When I hear the word inertia, the meaning I think of is actually paralysis:
The loss of the ability to move (and sometimes to feel anything) in part or most of the body, typically as a result of illness, poison, or injury; inability to act or function in a person, organization, or place.
The actual definition of inertia is:
A property of matter by which it continues in its existing state of rest or uniform motion in a straight line, unless that state is changed by an external force.
Inertia is the inability to change course.
Nurses experience inertia when we are unable to switch gears from the high emotional output of our jobs working with cancer patients to the more "normal" activities of our personal lives.
I recently wrote about my difficulty with changing course in "The Hostess With The Mostest" for my blog, jparadisirn.com. In the post, I describe struggling to transform from on-duty nurse into party guest at the end of a shift. The difficulty is not only in physically changing from work clothes to party wear. It's also in retooling my brain for party talk. I have to remember how to talk about favorite restaurants, and the latest film I have not yet seen, instead of cancer nursing, blogging about cancer nursing, or other things I spend large amounts of my time doing, casting a shadow over a perfectly good cocktail party.
I think about this while observing people who are not nurses enjoying themselves by taking funny pictures with their cellphones while I avoid being caught in photographs I wouldn't want my employer to find on Facebook. Do I worry too much, or is it this a characteristic that makes me a better oncology nurse?
It's healthy for oncology nurses, like myself, to avoid inertia and change course with external activities after leaving our places of work. I find it easier said than done, however, not because I can't relax, but because "normal" life sometimes fails to hold my attention.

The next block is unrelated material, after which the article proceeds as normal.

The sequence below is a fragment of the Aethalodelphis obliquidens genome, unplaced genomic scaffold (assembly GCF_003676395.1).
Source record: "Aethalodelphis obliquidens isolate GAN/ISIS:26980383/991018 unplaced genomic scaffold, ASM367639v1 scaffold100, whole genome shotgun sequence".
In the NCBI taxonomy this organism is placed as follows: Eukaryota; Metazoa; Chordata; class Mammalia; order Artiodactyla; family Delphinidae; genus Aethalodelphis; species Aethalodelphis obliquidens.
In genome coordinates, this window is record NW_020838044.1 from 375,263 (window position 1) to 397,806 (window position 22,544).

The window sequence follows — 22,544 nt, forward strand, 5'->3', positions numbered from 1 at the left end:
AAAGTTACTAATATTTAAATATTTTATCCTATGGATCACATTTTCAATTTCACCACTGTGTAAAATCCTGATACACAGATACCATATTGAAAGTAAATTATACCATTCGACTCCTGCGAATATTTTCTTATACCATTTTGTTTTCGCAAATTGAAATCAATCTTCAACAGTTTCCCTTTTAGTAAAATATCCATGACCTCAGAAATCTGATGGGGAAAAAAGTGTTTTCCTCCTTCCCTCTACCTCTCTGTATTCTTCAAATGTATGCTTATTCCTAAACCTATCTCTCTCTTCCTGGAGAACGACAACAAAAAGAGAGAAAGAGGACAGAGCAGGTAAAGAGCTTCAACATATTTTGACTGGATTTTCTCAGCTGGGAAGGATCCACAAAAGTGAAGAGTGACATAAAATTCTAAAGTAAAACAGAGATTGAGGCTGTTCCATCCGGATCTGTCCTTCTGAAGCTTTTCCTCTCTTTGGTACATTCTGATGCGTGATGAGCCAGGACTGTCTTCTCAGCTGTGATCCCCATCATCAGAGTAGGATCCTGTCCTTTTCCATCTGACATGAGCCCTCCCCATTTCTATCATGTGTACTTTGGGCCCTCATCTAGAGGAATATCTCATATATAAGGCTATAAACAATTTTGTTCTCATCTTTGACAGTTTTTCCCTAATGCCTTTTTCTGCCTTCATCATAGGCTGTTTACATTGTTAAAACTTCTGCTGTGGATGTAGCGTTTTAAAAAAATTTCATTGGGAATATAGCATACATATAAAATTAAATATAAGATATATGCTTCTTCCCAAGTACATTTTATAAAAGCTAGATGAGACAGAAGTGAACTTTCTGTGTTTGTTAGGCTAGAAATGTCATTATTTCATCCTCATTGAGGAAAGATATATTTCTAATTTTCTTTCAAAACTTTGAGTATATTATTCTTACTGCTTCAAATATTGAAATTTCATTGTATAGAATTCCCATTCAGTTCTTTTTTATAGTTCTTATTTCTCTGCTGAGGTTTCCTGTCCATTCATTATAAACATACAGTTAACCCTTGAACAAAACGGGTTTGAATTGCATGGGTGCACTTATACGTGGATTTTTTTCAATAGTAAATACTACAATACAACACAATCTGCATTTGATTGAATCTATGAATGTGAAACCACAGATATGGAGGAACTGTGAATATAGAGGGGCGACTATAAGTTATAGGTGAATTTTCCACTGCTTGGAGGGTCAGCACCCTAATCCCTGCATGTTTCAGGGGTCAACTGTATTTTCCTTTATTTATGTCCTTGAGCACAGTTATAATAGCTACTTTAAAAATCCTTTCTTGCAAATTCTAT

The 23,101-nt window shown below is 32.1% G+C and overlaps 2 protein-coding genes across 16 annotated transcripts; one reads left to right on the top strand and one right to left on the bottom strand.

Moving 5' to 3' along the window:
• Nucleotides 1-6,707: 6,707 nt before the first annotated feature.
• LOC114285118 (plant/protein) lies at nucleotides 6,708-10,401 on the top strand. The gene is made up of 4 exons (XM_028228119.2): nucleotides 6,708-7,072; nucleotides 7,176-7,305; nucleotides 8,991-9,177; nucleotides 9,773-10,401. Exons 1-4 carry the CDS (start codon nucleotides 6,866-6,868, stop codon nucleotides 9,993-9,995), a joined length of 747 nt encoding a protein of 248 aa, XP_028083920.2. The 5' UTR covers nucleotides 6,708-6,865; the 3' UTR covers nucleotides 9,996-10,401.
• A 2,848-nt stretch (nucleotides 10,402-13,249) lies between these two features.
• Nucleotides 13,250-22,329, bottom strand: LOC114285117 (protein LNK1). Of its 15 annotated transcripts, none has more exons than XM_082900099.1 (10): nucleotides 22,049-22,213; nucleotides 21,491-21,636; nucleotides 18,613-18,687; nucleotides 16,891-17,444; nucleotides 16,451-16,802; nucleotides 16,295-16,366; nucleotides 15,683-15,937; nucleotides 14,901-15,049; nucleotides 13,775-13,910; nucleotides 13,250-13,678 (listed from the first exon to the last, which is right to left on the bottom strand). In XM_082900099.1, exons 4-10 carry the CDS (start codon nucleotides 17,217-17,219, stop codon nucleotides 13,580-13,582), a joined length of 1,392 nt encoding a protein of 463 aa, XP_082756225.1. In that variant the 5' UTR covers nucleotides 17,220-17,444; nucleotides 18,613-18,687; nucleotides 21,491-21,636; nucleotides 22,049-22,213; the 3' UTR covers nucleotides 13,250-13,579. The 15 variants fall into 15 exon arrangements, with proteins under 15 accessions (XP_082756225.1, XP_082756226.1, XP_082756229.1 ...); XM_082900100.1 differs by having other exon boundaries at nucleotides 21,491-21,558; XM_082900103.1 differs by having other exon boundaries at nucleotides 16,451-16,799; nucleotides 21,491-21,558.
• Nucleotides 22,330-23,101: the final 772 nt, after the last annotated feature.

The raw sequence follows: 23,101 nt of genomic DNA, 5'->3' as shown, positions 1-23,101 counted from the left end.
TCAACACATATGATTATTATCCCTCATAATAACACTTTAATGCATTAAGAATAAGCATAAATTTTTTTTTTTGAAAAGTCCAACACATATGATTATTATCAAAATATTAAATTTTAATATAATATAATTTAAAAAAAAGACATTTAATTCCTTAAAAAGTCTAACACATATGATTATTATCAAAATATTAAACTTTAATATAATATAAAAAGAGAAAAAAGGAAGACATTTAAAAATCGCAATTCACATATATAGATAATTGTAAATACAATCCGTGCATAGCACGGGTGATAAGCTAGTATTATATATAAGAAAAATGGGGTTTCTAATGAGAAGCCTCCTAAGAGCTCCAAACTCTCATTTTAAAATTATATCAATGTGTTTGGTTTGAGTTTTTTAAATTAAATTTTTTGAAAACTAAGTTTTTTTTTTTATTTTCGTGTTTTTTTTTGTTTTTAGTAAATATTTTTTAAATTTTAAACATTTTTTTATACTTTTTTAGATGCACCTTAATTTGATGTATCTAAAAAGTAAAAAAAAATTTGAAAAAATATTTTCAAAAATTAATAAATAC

I suspect other oncology nurses find normal life less interesting than their nursing roles, too. If we aren't over-scheduling ourselves with committee meetings, working overtime, while being the World's Best Soccer Mom, we don't feel busy enough.
This point was brought home to me by a friend who commented that I seemed tired after I said I was going for a run after getting off a hospital shift early. I told her, "No, I'm not tired. I only worked eight hours today." She replied, "Juli, for most people eight hours is a full day's work. Go home and get some rest."
I didn't. I went for the run. I do my best thinking while running, not meditating on a yoga mat. It's hard to walk when you're born to run.
Do you think preferring a busy and sometimes-hectic lifestyle is a characteristic of oncology nurses? Do you have similar experiences?